A Guide to Buying Eco-Friendly Candles
Did you know that candles, for all their pretty boxes and refreshing fragrances, can actually do more harm than good both to us and the environment? Start shopping for eco-friendly candles with our guide, which goes over all the credentials you should be checking before clicking ‘Add To Basket’.
A Guide to Buying Eco-Friendly Candles
Candles made it into the UK government’s 2019 Clean Air Strategy as a source of non-methane volatile organic compounds (NMVOCs), which can contribute to indoor pollution. While some conventional candles are made using stearin, which derives from animal or vegetable fats and isn’t too horrendously impactful on the environment. The same cannot be said for the other leading ingredient used in candle-making: paraffin.
Widely known as the highly combustible substance used to fuel jet engines and rockets, paraffin is a byproduct of crude oil that creates and releases toxic benzene and toluene chemicals – both of which are carcinogenic – when burned. Candles, which can burn for around seven to nine hours for each ounce of wax used, enable these chemicals to be released directly into your homes and your airways. It’s like turning your living room into the next miniature rocket launch pad for NASA. Breathing these candles in is as bad as inhaling second-hand smoke, so you can only imagine how millions of them could impact the environment without us realising.
More sustainable candle options will opt for natural ingredients like beeswax, coconut wax, rapeseed wax or soy wax, which are far less harmful when put to flame. When responsibly sourced and produced, these materials can make for a great sustainable candle.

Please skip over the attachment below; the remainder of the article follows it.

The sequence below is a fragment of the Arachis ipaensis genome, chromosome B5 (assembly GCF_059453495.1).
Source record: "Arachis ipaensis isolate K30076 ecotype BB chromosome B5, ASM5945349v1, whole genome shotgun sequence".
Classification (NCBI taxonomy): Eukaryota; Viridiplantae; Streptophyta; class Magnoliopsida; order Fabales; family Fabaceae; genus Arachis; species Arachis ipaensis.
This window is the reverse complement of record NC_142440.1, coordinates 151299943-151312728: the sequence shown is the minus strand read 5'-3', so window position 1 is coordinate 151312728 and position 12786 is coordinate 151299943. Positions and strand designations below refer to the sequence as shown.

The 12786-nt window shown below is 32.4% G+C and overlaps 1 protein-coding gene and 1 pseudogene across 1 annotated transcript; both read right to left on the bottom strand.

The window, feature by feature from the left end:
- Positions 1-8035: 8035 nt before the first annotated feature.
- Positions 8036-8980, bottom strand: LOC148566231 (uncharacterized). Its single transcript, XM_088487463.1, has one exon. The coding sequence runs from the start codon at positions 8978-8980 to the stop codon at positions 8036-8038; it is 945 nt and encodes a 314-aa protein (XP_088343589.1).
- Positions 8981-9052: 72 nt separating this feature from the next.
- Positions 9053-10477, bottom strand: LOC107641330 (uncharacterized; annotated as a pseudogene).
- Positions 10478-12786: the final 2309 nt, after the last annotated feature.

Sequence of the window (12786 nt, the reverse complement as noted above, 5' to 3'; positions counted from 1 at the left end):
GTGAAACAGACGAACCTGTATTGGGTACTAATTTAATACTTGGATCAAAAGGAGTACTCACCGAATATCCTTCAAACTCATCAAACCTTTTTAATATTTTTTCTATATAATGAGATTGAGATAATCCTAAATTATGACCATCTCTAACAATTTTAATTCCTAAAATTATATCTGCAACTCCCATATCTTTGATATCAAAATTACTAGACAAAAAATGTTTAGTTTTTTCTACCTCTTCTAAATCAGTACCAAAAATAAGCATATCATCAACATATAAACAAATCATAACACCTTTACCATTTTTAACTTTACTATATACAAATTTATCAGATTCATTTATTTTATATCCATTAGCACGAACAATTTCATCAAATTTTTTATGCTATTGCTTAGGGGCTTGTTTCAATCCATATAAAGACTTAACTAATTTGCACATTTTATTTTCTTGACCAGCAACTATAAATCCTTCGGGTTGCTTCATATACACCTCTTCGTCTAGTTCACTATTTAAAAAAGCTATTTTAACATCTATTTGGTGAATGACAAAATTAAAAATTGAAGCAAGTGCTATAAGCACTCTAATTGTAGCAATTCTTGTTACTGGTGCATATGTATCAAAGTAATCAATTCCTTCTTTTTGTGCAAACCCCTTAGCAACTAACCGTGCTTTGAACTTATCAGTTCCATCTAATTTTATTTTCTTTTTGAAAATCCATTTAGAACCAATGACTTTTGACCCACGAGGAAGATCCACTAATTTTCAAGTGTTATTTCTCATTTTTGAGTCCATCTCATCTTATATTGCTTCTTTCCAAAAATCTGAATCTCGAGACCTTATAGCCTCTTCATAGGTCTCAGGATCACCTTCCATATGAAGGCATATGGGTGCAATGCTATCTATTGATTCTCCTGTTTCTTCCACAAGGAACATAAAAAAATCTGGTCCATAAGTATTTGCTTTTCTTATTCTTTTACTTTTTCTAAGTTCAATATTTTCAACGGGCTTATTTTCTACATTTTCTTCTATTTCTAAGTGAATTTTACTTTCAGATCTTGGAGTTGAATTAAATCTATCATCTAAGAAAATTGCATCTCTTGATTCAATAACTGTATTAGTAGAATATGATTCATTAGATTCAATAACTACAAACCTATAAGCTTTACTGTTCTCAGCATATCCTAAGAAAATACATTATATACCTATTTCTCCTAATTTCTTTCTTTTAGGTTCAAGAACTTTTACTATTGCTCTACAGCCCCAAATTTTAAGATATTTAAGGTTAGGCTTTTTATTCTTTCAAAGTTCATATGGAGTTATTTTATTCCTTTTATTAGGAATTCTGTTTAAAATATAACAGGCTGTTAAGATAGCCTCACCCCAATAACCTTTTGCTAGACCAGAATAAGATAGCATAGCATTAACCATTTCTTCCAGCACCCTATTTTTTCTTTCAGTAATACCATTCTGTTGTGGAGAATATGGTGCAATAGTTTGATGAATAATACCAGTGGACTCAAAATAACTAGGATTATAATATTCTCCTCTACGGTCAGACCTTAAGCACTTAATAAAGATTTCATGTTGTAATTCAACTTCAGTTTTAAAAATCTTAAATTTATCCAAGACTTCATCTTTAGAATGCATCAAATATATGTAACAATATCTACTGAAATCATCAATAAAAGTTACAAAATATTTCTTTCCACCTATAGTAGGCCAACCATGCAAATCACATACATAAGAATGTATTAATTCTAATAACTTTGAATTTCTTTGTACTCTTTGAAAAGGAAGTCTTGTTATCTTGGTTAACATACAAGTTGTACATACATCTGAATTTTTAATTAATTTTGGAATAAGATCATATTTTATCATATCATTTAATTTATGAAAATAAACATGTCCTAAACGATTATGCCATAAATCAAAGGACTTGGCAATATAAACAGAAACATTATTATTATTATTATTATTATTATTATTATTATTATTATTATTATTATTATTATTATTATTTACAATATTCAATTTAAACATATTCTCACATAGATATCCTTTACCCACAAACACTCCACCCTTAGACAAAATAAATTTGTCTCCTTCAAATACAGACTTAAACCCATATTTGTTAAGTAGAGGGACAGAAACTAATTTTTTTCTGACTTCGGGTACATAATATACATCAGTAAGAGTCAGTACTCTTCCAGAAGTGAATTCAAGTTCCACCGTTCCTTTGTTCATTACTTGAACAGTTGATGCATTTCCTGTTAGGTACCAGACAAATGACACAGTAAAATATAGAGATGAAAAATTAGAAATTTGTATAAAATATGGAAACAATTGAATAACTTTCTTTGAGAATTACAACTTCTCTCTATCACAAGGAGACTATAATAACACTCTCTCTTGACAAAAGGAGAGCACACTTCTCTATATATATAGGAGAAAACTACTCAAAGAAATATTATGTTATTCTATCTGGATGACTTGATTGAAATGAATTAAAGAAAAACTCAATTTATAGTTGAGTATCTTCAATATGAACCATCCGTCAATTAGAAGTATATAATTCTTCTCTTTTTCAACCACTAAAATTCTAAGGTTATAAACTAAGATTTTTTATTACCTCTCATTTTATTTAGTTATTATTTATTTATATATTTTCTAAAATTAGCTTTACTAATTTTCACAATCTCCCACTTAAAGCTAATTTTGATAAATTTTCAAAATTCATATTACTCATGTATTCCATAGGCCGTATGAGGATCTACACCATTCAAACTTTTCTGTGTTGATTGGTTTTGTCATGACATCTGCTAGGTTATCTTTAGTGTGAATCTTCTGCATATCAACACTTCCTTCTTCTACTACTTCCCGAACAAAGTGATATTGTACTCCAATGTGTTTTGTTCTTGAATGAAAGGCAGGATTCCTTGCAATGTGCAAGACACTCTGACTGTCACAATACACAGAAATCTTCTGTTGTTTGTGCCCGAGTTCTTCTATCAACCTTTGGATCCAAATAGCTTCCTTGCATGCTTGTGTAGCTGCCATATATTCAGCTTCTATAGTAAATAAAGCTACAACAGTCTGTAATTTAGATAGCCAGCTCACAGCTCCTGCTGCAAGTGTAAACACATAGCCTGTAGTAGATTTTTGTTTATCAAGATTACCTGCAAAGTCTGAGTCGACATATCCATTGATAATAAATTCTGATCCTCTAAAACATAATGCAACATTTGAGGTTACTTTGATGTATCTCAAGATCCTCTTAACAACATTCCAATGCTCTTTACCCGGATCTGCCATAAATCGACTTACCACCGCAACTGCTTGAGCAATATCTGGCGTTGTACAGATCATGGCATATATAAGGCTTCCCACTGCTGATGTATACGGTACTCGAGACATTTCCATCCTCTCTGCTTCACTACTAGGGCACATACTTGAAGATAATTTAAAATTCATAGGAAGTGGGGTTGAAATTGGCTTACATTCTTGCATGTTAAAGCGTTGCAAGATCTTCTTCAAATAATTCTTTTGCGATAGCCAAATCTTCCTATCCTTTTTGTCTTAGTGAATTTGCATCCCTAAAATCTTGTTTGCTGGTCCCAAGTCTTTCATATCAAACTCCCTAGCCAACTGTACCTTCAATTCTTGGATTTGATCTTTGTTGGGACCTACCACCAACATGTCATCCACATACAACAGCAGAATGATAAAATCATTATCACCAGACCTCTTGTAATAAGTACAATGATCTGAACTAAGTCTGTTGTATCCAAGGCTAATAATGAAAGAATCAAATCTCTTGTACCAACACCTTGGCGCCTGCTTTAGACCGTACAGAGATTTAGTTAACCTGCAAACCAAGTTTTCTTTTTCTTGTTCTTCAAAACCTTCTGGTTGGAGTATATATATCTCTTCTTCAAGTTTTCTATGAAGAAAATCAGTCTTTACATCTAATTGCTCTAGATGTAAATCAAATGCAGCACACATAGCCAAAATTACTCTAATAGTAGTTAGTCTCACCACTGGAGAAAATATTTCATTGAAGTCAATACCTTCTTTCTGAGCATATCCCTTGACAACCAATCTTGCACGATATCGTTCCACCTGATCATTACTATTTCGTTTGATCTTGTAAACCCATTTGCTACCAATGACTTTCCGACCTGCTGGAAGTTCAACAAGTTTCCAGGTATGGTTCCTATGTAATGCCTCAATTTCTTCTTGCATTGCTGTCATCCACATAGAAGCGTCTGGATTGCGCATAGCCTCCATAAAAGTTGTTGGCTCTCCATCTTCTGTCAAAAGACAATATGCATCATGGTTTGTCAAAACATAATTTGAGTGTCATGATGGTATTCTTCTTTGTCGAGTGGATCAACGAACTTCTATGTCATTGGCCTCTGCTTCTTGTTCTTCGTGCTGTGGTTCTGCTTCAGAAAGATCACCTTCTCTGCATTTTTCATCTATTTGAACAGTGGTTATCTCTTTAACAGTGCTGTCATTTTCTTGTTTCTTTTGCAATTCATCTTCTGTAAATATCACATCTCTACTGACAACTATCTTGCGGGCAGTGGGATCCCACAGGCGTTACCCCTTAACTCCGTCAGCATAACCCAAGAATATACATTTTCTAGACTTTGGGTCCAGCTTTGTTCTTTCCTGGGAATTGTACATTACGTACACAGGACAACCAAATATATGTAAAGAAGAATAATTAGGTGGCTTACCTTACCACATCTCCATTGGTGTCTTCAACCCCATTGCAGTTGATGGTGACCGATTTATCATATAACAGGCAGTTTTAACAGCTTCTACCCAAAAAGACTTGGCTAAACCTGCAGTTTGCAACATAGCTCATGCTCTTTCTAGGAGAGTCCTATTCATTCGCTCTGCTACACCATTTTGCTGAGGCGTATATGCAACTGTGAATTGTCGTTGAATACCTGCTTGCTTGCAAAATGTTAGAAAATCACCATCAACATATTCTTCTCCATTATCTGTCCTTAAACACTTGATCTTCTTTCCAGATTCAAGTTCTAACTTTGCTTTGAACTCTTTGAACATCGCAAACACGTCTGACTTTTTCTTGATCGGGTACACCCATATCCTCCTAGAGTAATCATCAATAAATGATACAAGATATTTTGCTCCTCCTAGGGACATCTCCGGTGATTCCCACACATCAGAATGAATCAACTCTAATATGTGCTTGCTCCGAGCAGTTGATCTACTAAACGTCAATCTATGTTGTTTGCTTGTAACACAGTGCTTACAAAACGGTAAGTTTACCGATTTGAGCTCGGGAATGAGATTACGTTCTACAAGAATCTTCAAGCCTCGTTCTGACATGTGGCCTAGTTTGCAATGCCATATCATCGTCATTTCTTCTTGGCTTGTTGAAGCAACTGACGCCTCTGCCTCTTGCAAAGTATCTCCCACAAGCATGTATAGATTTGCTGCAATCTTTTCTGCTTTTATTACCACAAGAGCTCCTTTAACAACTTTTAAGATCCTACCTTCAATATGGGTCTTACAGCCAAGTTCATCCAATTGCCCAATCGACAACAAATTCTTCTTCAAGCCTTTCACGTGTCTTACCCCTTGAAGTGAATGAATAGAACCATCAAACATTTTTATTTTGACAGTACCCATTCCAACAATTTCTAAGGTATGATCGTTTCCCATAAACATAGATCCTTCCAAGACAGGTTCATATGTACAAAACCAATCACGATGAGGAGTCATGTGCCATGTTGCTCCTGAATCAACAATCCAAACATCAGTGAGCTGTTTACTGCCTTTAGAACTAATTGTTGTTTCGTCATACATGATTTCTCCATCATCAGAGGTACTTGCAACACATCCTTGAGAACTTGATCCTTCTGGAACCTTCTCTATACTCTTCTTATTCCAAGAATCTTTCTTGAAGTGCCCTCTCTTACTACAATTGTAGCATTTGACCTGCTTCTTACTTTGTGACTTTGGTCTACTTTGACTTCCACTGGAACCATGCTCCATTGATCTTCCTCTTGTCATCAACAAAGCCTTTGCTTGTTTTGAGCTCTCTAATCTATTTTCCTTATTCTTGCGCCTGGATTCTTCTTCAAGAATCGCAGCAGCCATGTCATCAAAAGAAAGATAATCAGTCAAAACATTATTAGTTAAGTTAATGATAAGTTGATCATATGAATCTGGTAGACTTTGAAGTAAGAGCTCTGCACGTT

Beeswax: A natural, biodegradable wax that burns slowly and naturally cleans the air by neutralising toxins. It’s also smokeless and sootless, and comes in different colours depending on what the bees it comes from have lived on. Unfortunately, however, it isn’t vegan.
Coconut wax: One of the most sustainable (and luxurious) waxes out there, it burns slowly and cleanly while distributing fragrance evenly.
Rapeseed wax: A natural, renewable and biodegradable wax that burns slower and cooler (and helps to distribute fragrance). The best place to source rapeseed is in Europe, where it’s illegal to grown GMO crops.
Soy wax: Not the most sustainable wax, but it’s natural, renewable and biodegradable and burns slowly and cleanly. There are currently concerns surrounding the soybean industry, in particular its use of pesticides and fertilisers and the resulting deforestation. Many companies may also mix soy with paraffin in their candles.
There’s a special kind of satisfaction that comes with lighting a candle for the first time – but did you know that wicks used to be made with lead and metal? Burning either of the two can produce toxic fumes that will take up a cosy space right in the middle of your home.
The safest – and most eco-friendly – candle wicks are made from natural and clean-burning materials such as cotton, hemp or wood. Extra tip: keep your candle away from drafts to prevent it from producing soot.
Another thing to look out for when candle shopping is artificial fragrance, which like paraffin and lead can release harmful chemicals when put under fire. Many fragrances can contain phthalates (a chemical used in all kinds of household products), which can damage the liver, kidneys, lungs and reproductive system if exposed to it for long periods of time. In numerous studies, phthalates has also been linked to asthma, breast cancer, neurodevelopmental issues and many other health disorders and issues.
While having one or two candles with artificial fragrances won’t do you much harm, a more ethical and greener option would be candles scented with essential oils. In opposition to synthetic fragrances, essential oils are natural extracts made from plants and flowers that can be very strong when concentrated. Small but mighty, they make a fantastic fragrance for eco-friendly candles.
Candles (to nobody’s surprise) are one of the top gift ideas for birthdays and special occasions. However, this means that many candles now come in excessive amounts of packaging that is usually plastic-based and non-recyclable – and therefore destined for the landfill.
Simple is best when it comes to candle design: think paper labels, reusable jars and unfussy packaging (or none, if possible). Let the candle shine on its own without the added pomp of elaborate plastic packaging.
Eco-Friendly Candles to Shop Now
Get started on your collection of eco-friendly candles…
Featured image: Noelle Australia, Unsplash
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